42. 女王蜂モンスター - The Queen Bee Monster
  43. 魔女エスパー - Esper, the Witch
  44. 世界電撃プラン - The World Blitz Plan
  45. 死刑囚タランチュラ - Tarantula, the Condemned Criminal
  46. 空飛ぶ魔人 - The Flying Devil
  47. バブル・ボール作戦 - Operation: Bubble Ball
  48. 火星人SAW - SAW, the Martian
  49. 30億人の人質 - 3 Billion Hostages
  50. 怪像ジャイアント - Giant, the Mysterious Statue
  51. 狙われた地球 - Target Earth
  52. 人喰魚ピラニア - The Man-Eating Piranha
  53. ムタールの反乱 - Moutard's Rebellion
  54. シャークの掟 - Law of the Shark
  55. 超人類ミュータント(前編) - Superhuman Mutant (Part One)
  56. 超人類ミュータント(後編) - Superhuman Mutant (Part Two)
  • "Good Bye Eight Man" - a special look back at the TV series.

The U.S. syndicated version[edit]

In 1965, 8 Man was brought to the U.S. as 8th Man (sometimes called "Tobor the 8th Man," as in its English-language theme music), with ABC Films as its syndicated distributor.[5] Only 52 of the original 56 episodes were translated into English.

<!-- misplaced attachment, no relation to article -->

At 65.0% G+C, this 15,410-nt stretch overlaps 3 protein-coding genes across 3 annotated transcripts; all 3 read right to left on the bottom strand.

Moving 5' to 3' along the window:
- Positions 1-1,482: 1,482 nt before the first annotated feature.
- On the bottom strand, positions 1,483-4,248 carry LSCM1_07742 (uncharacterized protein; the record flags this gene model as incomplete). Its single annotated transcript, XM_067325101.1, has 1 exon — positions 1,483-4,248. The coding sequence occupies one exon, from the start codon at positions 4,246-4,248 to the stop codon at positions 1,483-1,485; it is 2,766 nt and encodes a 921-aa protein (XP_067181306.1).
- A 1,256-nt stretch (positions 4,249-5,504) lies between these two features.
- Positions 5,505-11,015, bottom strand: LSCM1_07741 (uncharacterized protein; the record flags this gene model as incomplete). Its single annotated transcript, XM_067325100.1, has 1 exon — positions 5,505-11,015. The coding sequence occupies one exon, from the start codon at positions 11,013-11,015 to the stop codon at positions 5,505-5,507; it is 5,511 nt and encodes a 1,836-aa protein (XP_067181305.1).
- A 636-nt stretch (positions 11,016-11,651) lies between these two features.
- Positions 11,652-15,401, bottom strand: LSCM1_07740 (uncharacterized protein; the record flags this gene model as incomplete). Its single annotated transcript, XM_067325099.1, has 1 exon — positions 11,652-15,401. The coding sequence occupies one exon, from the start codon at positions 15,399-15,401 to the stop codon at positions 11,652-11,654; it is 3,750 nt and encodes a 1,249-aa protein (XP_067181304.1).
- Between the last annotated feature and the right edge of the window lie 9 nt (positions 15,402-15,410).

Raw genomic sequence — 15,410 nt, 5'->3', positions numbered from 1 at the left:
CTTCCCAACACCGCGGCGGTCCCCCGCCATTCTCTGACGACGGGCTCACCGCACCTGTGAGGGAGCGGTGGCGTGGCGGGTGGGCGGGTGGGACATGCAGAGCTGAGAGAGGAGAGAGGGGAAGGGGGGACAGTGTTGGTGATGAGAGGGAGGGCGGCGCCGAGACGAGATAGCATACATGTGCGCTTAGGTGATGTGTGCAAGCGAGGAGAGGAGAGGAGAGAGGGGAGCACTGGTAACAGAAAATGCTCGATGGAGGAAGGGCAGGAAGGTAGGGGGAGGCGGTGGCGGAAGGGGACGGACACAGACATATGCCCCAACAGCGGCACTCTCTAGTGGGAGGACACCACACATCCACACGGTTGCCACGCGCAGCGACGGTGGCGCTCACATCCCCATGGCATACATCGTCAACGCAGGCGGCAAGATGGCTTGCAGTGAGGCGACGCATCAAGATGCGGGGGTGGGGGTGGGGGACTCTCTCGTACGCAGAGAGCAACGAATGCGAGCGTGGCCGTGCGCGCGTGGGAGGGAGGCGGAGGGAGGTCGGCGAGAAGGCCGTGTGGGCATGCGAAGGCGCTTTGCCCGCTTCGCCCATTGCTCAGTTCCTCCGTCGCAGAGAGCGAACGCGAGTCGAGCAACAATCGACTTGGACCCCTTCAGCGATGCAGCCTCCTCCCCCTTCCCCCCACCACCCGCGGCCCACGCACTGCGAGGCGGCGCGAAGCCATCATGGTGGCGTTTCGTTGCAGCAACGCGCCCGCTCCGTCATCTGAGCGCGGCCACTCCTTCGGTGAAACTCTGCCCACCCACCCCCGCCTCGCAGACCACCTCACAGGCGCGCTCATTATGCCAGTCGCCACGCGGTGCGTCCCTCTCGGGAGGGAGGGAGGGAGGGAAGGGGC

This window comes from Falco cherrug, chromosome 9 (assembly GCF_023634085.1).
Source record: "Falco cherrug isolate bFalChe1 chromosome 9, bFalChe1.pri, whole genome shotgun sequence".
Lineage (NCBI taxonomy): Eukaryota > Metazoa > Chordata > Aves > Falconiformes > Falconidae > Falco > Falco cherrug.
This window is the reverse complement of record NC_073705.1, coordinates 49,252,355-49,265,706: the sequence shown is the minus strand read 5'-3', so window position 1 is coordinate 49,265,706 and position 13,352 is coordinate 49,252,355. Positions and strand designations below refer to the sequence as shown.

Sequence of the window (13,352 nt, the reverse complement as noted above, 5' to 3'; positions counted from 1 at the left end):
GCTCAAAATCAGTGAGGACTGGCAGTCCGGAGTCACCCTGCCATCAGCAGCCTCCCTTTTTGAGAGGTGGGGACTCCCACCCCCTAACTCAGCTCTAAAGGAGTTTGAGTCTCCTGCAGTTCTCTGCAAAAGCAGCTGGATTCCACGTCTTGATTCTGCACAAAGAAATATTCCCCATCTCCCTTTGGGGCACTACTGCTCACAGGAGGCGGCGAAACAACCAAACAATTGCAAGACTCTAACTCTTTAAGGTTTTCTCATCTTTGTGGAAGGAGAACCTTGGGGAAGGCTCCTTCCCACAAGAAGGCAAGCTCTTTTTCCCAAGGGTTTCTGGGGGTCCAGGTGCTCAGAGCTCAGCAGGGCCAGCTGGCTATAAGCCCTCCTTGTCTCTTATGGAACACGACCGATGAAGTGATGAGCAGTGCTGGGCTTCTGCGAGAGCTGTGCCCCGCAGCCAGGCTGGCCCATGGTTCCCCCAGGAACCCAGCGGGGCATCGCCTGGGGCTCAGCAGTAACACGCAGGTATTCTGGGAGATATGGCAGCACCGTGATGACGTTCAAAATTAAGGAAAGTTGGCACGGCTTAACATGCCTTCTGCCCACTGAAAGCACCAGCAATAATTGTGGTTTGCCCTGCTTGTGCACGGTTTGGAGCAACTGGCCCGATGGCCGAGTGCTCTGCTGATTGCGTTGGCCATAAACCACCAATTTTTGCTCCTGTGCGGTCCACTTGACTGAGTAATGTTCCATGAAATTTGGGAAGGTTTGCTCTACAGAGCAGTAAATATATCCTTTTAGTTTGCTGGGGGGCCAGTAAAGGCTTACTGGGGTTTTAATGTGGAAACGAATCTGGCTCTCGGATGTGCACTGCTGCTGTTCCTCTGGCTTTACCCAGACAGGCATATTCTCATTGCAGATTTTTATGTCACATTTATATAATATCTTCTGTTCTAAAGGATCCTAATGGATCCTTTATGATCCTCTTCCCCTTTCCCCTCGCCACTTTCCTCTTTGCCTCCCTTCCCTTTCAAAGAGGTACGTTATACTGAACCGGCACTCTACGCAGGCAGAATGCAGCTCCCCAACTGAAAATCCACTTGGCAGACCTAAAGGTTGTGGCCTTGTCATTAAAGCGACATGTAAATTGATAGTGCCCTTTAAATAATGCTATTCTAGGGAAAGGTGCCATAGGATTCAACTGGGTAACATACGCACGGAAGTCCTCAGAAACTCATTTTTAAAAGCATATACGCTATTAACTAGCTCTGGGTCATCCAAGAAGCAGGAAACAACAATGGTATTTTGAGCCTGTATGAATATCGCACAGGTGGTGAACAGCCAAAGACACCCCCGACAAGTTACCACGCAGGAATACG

The characters were renamed as follows:

  • Yokota/Azuma/8 Man - Special Agent Brady/Tobor ("robot" spelled backwards)/8th Man
  • Tani - Professor Genius
  • Tanaka - Chief FumbleThumbs
  • Sachiko - Jenny Hartsweet
  • Ichiro - Skip

Theme song[edit]

Call Tobor, the 8 Man Bigger than Big! Stronger than Strong![6]


8 Man was ranked ninth in Mania Entertainment's 10 Most Iconic Anime Heroes written by Thomas Zoth, who commented that, "Before Cyborg 009, The Six Million Dollar Man, and Robocop, there was 8 Man: The first cyborg manga and anime hero. Building on Astro Boy, 8 Man helped to shape the trajectory of robot and cyborg heroes for the next decade."[7]


The 8 Man franchise was revived in the early 1990s by a live action film, video game and new animated series.

Video game[edit]

In 1991, SNK released a video game edition of Eight Man for the Neo-Geo arcade and home video game system (both versions are identical) where the player took the role of 8 Man and his robo-comrade 9 Man in a fight against an invading evil robot army. The game was released internationally. While the game stayed true to the concept of a crime-fighting super-robot, it was widely panned for being tedious and relying too much on the gimmick of its speed-running effect.

In 2009, he appeared in the crossover Shonen Sunday & Shonen Magazine White Comic for the Nintendo DS.

Live action movie[edit]